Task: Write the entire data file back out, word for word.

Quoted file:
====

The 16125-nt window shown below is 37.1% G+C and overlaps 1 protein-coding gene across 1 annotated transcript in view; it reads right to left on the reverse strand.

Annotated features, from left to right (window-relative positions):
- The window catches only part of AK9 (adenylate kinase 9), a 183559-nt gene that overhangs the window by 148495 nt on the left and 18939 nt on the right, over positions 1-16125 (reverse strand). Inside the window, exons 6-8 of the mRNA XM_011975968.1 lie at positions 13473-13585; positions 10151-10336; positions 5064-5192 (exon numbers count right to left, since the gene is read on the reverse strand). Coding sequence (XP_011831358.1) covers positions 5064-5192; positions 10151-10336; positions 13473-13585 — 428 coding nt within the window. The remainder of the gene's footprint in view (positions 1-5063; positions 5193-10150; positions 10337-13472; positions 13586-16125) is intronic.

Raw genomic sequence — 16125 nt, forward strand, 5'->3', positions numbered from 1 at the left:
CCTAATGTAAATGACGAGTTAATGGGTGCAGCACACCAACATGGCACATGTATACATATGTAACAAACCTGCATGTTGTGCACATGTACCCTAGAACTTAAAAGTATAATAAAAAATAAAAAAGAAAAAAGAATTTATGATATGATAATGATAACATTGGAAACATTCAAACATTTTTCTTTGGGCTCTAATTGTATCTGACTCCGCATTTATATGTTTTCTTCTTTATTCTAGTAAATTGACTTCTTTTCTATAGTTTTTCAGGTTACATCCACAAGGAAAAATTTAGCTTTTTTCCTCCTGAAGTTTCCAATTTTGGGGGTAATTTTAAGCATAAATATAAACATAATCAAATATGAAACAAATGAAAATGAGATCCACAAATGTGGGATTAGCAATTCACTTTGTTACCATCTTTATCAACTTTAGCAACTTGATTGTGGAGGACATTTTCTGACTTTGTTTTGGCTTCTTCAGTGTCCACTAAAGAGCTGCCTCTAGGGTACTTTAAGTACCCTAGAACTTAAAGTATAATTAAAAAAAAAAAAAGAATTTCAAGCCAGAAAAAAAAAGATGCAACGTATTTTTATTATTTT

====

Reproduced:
The 16125-nt window shown below is 37.1% G+C and overlaps 1 protein-coding gene across 1 annotated transcript in view; it reads right to left on the reverse strand.

Annotated features, from left to right (window-relative positions):
- The window catches only part of AK9 (adenylate kinase 9), a 183559-nt gene that overhangs the window by 148495 nt on the left and 18939 nt on the right, over positions 1-16125 (reverse strand). Inside the window, exons 6-8 of the mRNA XM_011975968.1 lie at positions 13473-13585; positions 10151-10336; positions 5064-5192 (exon numbers count right to left, since the gene is read on the reverse strand). Coding sequence (XP_011831358.1) covers positions 5064-5192; positions 10151-10336; positions 13473-13585 — 428 coding nt within the window. The remainder of the gene's footprint in view (positions 1-5063; positions 5193-10150; positions 10337-13472; positions 13586-16125) is intronic.

Raw genomic sequence — 16125 nt, forward strand, 5'->3', positions numbered from 1 at the left:
CCTAATGTAAATGACGAGTTAATGGGTGCAGCACACCAACATGGCACATGTATACATATGTAACAAACCTGCATGTTGTGCACATGTACCCTAGAACTTAAAAGTATAATAAAAAATAAAAAAGAAAAAAGAATTTATGATATGATAATGATAACATTGGAAACATTCAAACATTTTTCTTTGGGCTCTAATTGTATCTGACTCCGCATTTATATGTTTTCTTCTTTATTCTAGTAAATTGACTTCTTTTCTATAGTTTTTCAGGTTACATCCACAAGGAAAAATTTAGCTTTTTTCCTCCTGAAGTTTCCAATTTTGGGGGTAATTTTAAGCATAAATATAAACATAATCAAATATGAAACAAATGAAAATGAGATCCACAAATGTGGGATTAGCAATTCACTTTGTTACCATCTTTATCAACTTTAGCAACTTGATTGTGGAGGACATTTTCTGACTTTGTTTTGGCTTCTTCAGTGTCCACTAAAGAGCTGCCTCTAGGGTACTTTAAGTACCCTAGAACTTAAAGTATAATTAAAAAAAAAAAAAGAATTTCAAGCCAGAAAAAAAAAGATGCAACGTATTTTTATTATTTT